NAIROBI — Sudanese poachers, taking advantage of the instability in the Central African Republic, have been hunting elephants in a protected area in the southwest of the country. Rebel leaders in the capital have sent a message to the poachers demanding that they stop.
The World Wildlife Fund says 17 poachers entered Dzanga-Ndoki National Park on Monday, and have been heard firing shots from within the forest since then.
A resident in the nearby town of Bayanga confirmed the presence of poachers to VOA.
No elephants have been confirmed killed, but staff in the park have heard shots being fired from a clearing where forest elephants regularly gather, up to 200 at a time.
WWF says the poachers are linked to a splinter group of the Seleka rebel alliance that seized control of the capital Bangui in March.
The head of policy for WWF in the region, Bas Huijbregts, says on Wednesday rebel leadership in the capital sent a message to the poachers telling them to stop.
“Seleka sent apparently, via motorbike, a letter to their colleagues, the Sudanese guys, asking them to get out of the forest as soon as possible," said Huijbregts.
Huijbregts says the message was sent through another group of Seleka members who were escorting a delegation of Chinese diamond prospectors in the area.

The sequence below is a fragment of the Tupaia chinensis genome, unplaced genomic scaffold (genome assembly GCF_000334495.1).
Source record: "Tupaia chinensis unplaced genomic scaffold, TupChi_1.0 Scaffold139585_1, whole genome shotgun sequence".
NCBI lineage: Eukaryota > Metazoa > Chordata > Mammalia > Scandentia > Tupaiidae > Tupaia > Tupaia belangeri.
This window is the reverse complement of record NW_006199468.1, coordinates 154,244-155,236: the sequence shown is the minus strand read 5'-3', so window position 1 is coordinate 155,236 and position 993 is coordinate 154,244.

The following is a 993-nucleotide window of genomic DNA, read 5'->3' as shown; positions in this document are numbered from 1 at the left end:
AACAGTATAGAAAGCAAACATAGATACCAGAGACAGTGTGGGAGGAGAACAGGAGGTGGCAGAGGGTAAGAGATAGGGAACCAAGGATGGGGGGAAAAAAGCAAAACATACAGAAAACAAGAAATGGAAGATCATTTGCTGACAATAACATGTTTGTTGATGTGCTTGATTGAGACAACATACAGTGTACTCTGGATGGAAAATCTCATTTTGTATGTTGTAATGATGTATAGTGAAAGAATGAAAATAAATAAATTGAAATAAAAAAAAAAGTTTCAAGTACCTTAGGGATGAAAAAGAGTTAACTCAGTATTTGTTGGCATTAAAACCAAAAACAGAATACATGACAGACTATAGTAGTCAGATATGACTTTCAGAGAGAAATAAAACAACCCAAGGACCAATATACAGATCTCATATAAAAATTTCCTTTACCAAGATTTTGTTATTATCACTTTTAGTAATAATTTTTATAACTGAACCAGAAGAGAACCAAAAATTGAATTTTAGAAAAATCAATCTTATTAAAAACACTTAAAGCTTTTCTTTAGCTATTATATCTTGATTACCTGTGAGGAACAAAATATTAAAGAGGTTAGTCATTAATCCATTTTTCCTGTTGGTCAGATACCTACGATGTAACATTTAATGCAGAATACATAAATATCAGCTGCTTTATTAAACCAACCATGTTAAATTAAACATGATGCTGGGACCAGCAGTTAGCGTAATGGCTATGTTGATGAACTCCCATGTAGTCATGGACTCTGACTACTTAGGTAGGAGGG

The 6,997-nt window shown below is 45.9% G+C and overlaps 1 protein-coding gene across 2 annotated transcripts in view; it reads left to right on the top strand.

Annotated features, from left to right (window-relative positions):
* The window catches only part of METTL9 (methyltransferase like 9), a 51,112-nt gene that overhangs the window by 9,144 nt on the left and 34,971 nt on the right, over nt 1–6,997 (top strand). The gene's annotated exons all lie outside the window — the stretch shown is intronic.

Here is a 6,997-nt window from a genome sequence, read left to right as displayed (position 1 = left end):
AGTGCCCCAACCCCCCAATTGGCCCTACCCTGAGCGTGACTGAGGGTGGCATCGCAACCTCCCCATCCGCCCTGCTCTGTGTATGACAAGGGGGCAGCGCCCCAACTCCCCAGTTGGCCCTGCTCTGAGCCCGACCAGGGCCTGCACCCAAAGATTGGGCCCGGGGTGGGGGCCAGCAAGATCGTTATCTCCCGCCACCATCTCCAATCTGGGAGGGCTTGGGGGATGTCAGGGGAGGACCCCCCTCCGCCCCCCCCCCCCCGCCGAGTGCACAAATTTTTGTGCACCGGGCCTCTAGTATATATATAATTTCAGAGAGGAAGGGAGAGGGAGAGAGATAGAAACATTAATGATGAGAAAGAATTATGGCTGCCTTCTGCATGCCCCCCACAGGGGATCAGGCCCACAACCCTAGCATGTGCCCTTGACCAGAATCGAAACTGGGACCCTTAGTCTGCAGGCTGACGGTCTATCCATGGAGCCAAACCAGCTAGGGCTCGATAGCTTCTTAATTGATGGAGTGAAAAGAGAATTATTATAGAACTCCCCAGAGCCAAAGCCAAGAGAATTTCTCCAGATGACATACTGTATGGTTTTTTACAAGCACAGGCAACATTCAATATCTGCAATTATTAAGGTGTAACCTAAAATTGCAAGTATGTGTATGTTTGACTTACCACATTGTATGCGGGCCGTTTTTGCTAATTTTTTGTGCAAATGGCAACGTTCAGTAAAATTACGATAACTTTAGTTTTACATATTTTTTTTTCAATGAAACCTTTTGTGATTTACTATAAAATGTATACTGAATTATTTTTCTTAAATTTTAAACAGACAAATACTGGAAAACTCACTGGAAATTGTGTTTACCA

Seleka has had trouble reining in its fighters, who are blamed for looting and assaults in the capital since the takeover. WWF says rebel elements in Bayanga have raided their offices several times in the past two months.
But now the conservationists are hoping that a joint force made of Seleka rebels and agents from the ministry for wildlife will help to restore security around the park.
Huijbregts says Seleka must be on board with the operation as the dominant military force in the country.
“It has been judged safest to have a mission that is accompanied by Seleka, given the fact that they need to pass through several Seleka operated roadblocks going to Bayanga," he said.
Sudanese poachers have been responsible for the slaughter of elephants for their tusks in CAR and neighboring Cameroon in the past.
Conservationists say African elephants are increasingly under threat from poachers due in large part to rising demand for ivory in Asia.